Terron Armstead was asked what he meant by putting on “that black and gold again.”
It dawned on him: Now that the New Orleans Saints drafted him, he can wear the same colors he has the past four years at Arkansas-Pine Bluff.
“The Saints have always been one of the teams I believe I can fit right in with,” Armstead told NewOrleansSaints.com. “I’m so excited right now, I really can’t explain my feelings. I’m so anxious to get down to New Orleans and so ready to put on that black and gold again.”
The Saints selected the left tackle 75th overall, or 13th in the third round, of the NFL Draft on Friday. Armstead became the first player from an Arkansas school this year and first Golden Lion since Courtney Van Buren in 2003 to be drafted.
The former accomplishment can be a selling point for UAPB coach Monte Coleman in recruiting.
“I think it’s going to help us out,” he said after his team’s Black and Gold Game on Saturday. “It’s definitely something we can put on our letterheads. We can definitely put it up in our field house, saying we had someone go in the third round. The recruits that are coming in the future see that we’re putting guys in the National Football League, and I look for others, Bill (Ross), Jarvis (Webb) and Brandon (Thurmond) to sign as free agents if they’re not drafted today.”
Armstead is the only Golden Lion drafted this year.
Coleman told The Commercial a week ago he thought Armstead would be drafted in the first round. No UAPB player has ever been picked higher than in the third round, where Van Buren was selected.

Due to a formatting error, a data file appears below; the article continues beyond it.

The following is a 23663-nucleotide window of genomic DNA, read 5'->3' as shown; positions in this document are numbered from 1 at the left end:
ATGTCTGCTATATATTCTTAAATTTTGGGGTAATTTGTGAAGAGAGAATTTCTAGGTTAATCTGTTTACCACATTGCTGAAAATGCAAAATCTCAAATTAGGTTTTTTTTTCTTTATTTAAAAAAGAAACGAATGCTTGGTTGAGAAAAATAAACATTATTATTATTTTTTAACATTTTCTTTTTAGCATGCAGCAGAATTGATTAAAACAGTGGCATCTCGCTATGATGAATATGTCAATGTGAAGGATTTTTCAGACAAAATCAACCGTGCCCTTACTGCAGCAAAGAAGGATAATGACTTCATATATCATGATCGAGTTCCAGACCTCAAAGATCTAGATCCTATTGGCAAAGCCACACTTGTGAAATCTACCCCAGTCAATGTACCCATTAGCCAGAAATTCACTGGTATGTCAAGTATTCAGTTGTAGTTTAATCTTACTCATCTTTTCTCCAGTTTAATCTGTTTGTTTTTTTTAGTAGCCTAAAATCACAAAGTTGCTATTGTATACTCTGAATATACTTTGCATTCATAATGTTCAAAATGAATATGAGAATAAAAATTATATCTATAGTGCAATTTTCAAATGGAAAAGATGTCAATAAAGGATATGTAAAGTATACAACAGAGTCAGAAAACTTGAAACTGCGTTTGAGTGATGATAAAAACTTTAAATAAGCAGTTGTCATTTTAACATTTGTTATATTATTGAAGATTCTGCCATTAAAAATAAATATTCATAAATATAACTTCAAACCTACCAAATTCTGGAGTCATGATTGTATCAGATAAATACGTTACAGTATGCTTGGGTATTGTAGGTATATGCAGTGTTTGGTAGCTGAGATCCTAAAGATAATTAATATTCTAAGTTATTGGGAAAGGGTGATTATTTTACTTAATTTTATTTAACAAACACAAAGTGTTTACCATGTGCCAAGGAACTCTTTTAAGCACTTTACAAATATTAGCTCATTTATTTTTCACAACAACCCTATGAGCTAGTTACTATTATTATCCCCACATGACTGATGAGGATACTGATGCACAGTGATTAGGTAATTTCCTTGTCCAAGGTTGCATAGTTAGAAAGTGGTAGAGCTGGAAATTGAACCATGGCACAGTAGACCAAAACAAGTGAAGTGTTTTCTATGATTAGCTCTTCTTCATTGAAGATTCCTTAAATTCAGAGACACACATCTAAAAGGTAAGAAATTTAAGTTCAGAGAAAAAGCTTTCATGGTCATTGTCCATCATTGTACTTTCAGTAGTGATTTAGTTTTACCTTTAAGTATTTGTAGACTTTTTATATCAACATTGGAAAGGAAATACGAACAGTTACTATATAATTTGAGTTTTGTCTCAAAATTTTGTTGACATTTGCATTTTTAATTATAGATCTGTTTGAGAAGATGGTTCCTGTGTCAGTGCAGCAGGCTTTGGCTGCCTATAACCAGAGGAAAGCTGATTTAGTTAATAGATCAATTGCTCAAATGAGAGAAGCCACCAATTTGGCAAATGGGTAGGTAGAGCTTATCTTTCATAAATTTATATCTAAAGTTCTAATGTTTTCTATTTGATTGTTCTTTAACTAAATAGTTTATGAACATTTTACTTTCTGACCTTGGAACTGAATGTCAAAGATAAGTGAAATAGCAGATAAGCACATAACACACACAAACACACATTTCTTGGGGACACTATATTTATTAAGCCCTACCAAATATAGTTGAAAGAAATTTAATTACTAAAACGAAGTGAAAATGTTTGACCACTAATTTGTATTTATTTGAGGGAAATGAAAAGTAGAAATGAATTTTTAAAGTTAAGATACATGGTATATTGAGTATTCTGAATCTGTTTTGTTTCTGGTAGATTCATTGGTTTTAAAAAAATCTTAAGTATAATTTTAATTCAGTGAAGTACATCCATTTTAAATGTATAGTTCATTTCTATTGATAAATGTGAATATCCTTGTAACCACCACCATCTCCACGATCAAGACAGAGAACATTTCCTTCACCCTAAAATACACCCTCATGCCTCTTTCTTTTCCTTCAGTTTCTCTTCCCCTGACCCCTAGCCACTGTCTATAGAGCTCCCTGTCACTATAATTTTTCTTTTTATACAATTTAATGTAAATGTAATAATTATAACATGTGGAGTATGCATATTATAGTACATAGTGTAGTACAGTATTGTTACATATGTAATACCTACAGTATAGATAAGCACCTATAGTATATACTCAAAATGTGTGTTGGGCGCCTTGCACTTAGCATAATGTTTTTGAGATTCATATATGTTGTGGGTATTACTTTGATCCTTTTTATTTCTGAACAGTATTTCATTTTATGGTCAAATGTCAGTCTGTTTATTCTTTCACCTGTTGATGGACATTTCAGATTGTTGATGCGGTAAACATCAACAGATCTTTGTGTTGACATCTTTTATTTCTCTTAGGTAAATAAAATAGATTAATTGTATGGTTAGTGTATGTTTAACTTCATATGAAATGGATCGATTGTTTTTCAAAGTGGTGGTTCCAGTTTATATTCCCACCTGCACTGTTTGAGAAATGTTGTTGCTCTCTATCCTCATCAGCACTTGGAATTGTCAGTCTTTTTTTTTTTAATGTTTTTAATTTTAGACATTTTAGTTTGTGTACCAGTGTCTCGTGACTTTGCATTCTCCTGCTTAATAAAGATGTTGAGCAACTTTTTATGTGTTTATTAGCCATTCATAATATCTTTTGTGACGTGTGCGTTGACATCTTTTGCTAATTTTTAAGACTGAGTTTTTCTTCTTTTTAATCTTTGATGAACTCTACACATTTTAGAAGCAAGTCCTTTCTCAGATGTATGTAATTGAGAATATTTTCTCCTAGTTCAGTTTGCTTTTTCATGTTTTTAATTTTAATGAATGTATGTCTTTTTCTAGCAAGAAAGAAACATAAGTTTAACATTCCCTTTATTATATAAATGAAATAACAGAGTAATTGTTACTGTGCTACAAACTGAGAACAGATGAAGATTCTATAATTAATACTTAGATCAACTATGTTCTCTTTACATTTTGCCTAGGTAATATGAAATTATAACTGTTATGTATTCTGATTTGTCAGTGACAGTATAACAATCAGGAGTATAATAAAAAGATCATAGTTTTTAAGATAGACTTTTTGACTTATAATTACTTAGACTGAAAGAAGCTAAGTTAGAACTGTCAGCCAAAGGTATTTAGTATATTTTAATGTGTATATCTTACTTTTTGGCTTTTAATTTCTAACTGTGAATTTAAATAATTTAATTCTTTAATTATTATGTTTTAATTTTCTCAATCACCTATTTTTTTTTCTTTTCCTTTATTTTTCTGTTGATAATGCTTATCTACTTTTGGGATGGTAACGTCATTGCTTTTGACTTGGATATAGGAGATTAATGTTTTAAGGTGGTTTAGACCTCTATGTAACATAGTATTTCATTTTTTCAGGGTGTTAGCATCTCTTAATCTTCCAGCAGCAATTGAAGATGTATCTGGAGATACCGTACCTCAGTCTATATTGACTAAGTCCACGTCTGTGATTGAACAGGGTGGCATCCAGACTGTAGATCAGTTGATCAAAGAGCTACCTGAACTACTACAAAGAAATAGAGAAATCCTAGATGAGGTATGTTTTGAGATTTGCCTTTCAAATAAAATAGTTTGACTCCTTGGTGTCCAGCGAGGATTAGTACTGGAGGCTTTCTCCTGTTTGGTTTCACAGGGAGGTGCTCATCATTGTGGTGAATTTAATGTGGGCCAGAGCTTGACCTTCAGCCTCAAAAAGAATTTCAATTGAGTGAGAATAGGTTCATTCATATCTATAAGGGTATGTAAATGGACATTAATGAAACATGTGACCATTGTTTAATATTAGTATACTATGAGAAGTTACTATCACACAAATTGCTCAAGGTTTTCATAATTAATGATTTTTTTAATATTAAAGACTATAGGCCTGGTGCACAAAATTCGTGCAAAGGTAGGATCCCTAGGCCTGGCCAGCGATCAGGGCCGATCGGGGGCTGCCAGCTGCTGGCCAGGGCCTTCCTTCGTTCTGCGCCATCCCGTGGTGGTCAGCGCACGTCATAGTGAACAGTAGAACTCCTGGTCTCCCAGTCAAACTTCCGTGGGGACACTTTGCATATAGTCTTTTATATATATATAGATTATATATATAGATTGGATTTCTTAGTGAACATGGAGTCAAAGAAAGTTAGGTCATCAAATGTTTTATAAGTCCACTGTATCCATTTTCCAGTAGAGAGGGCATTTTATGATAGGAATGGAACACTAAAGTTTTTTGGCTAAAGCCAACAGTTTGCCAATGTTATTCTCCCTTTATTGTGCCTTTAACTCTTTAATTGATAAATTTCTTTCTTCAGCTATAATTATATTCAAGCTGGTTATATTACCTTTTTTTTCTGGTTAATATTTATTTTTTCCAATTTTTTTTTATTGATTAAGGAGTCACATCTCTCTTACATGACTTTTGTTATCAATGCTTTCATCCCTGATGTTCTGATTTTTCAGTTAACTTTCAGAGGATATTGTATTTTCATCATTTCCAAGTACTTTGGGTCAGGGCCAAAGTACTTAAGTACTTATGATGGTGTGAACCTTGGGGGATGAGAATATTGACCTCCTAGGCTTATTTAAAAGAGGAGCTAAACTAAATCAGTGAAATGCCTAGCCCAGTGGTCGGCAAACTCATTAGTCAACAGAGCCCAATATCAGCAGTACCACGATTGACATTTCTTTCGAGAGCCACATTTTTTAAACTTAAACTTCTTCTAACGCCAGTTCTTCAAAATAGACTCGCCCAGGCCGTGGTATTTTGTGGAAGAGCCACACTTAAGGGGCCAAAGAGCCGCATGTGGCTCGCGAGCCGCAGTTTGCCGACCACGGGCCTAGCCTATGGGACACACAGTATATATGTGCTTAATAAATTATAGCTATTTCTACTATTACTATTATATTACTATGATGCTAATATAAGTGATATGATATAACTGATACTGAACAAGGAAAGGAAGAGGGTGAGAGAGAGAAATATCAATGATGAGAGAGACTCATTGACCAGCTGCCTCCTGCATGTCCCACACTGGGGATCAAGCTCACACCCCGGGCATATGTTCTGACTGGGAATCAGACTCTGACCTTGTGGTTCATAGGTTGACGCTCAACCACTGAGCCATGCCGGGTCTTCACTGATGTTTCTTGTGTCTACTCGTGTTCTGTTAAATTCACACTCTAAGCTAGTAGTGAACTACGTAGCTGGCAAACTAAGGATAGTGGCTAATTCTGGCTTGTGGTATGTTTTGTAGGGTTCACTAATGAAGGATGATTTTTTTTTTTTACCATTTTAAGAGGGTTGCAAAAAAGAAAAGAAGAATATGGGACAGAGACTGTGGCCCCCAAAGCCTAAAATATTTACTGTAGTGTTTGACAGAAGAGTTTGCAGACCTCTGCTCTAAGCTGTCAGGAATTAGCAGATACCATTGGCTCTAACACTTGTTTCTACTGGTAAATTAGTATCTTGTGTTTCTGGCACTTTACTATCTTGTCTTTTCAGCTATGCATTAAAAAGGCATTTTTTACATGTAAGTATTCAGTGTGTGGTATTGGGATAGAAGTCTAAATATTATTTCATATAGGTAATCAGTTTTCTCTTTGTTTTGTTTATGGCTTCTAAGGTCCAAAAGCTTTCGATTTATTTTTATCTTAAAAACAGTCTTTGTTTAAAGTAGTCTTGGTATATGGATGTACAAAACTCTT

“We thought he had moved up, from conversations with other teams,” Coleman said. “But third round, 75th pick, that’s outstanding, great for our program, great for UAPB Nation. I’m really proud.”
Saints coach Sean Payton, in a team transcript, said the team had done plenty of research on Armstead at the East-West Shrine Game and that he played well to his level of competition. Armstead also competed in the Senior Bowl.
Payton stopped short of saying in the transcript if Armstead could start right away at left tackle, but he sees him working at that position.
“I think that it varies with these rookies,” Payton said, asked about protecting Drew Brees’ blind side as a starter right away. “Some seem to be ready to go and transition very quickly. And then some it takes more time. It just depends on the individual, when he comes in here and how he picks things up.
“… To say that he’s going to come in right away at that position and be a starter, I just know that he’s going to be able to come in here and compete for that opportunity, but I think there are some players that are going to do the same thing. So, we’ve been pretty disciplined and had good fortune at finding good offensive linemen at the right spot in the draft. Hopefully this is a case of that.”
Armstead told NewOrleansSaints.com the open competition at left tackle is “definitely music to my ears.”
“I’m a serious competitor, real serious,” Armstead said. “I’m going to come in and I’m looking to fight for the job day one.”
Armstead already has proven his worth in the draft, being drafted higher than his late-round projection when last season began, according to his agent Dave Butz. Armstead earned All-SWAC accolades and played through the 2012 season with an injured AC joint in his left shoulder, which he said has since healed.
“I never doubted, I never doubted myself,” Armstead told NewOrleansSaints.com. “I saw myself going big out of high school and when I didn’t I kind of questioned it for a minute, but I kept fighting trying to get better as a player, learn more about the game, and I never doubted myself.”